Wabi-sabi, with close ties to 15th century Japanese tea ceremony and Zen Buddhism, is a way of life conducive to simplicity, mindfulness, and harmony. It’s an ancient outlook, with roots extending as far back as 10th century Taoism. (1)
The word, “wabi” is derived from the Japanese root “wa,” which means “harmony and tranquility.” The word “sabi” means “blossom of time.” (2) Taken together, the phrase wabi-sabi signifies an embracing of natural simplicity in light of how fleeting and ephemeral life is.
A wabi-sabi home strives for simplicity and acceptance of the materials in it. Broken bowls are mended. Classic clothing is purchased in lieu of trendy garments. Natural materials, like wood, are incorporated. Basic cooking tools are used instead of electric appliances (when possible).
Like a haiku, less becomes more. Having fewer items distills the preciousness of the ones that you have. Simple design begets serenity.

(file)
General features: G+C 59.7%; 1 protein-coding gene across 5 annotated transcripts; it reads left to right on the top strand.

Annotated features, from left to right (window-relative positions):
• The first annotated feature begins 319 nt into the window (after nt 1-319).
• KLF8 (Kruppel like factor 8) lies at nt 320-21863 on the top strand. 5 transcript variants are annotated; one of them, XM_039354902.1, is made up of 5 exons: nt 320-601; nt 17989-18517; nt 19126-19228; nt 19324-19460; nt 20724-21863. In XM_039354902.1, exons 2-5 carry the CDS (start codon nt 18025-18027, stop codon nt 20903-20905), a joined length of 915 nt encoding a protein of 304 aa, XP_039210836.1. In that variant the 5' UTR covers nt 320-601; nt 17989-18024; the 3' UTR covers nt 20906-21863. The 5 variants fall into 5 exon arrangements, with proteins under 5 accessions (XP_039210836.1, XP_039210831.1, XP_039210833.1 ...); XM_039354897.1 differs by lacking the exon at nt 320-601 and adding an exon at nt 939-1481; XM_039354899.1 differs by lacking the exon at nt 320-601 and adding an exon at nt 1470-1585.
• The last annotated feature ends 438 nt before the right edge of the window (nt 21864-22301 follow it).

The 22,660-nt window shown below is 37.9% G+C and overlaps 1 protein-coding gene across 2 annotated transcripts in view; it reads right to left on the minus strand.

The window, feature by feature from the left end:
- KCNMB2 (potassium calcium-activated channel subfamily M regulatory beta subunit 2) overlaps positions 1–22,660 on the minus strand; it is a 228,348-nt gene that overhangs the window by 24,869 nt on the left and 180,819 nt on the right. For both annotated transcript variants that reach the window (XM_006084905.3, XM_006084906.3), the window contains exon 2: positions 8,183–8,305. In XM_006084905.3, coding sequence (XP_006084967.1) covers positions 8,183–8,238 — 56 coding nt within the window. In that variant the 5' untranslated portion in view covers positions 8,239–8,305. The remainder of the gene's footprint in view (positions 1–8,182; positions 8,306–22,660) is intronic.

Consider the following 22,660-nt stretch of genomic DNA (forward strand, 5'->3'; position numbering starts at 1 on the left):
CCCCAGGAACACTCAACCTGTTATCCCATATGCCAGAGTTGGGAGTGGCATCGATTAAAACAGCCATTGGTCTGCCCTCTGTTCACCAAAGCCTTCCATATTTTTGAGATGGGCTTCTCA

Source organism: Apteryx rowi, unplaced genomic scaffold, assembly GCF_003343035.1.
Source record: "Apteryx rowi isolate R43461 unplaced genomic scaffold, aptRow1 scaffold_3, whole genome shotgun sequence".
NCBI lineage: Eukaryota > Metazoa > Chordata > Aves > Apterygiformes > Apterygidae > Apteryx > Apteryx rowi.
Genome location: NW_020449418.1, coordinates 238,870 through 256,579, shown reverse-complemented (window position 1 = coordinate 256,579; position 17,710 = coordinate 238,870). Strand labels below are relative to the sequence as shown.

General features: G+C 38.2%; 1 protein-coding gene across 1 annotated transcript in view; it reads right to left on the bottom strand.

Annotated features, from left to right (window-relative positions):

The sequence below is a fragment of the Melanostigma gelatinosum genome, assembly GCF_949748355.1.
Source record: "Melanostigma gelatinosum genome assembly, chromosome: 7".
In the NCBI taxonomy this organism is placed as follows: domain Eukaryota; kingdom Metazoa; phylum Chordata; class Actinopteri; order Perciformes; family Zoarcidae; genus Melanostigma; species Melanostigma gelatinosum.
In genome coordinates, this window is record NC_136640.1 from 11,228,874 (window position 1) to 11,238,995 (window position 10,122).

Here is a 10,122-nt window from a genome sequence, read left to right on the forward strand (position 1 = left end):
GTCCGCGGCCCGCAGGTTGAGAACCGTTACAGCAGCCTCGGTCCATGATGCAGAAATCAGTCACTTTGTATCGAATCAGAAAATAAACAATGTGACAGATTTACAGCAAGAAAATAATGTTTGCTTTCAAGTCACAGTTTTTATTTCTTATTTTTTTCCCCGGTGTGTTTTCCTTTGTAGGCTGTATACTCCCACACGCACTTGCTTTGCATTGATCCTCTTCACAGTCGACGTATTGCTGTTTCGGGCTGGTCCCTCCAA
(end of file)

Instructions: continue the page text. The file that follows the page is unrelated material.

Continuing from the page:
It’s the opposite of grandeur and perfection, and an outlook I am coming to internalize more and more as time goes on. Wabi-sabi manifests in the mindfulness that enters life when the space is made for it. It’s handing someone a book with the cover facing towards them. It’s the delicate tissue that packages a ripened pear. It’s being mindful of the small details that dissipate within a moment’s notice.
It’s not a look or a style — it’s a mindset.
(1) Wabi-Sabi: the Japanese Art of Impermanence, by Andrew Juniper
(2) Simply Imperfect: Revisiting the Wabi-Sabi House, by Robynn Griggs Lawrence